Forensic medicine

Providing medical and scientific knowledge for the administration of justice

In the field of forensic medicine, the first step is usually to clarify the manner of death and only then the cause of death. Forensic medicine is commissioned by the public prosecutor's office if the manner of death is unclear or not natural. Establishing the identity of the deceased and answering questions to reconstruct the course of events are often additional tasks. In this field, deceased persons in any state of preservation are examined.

The main task of human taxidermists here, as in the pathology department, is to assist with autopsies. This includes preparation, supporting the doctors during the procedure, carrying out particularly elaborate and technically challenging procedures, and professionally restoring the cadaver as aftercare.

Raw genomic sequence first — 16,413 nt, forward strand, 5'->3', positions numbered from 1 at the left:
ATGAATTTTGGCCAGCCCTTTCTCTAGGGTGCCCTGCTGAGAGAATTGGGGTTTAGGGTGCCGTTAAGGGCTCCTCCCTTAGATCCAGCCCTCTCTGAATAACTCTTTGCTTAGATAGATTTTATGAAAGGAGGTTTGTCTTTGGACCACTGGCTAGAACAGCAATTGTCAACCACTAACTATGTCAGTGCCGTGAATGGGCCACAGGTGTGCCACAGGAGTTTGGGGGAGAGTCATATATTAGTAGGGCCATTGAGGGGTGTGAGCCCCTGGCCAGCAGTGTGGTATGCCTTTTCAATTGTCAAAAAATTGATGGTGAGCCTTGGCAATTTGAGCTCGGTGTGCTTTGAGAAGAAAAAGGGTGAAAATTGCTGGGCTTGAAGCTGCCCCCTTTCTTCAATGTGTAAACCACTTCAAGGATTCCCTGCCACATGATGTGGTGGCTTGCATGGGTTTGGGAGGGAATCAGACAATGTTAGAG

The area of responsibility also includes dealing with undertakers and, if necessary, with relatives. In addition to photography, other imaging methods such as computer tomography are used nowadays. The preparation of permanent specimens is now the exception rather than the rule in forensic medicine, but the most common preparation procedures should nevertheless be mastered. The other tasks depend strongly on the requirements of the institute. This can be, among other things, responsible collaboration in the field of imaging, support of other departments, ordering and disposal of materials and chemicals, etc.

In this field, human taxidermists need not only anatomical knowledge but also in-depth knowledge of traumatology, a high degree of flexibility and mental resilience and, of course, manual skills.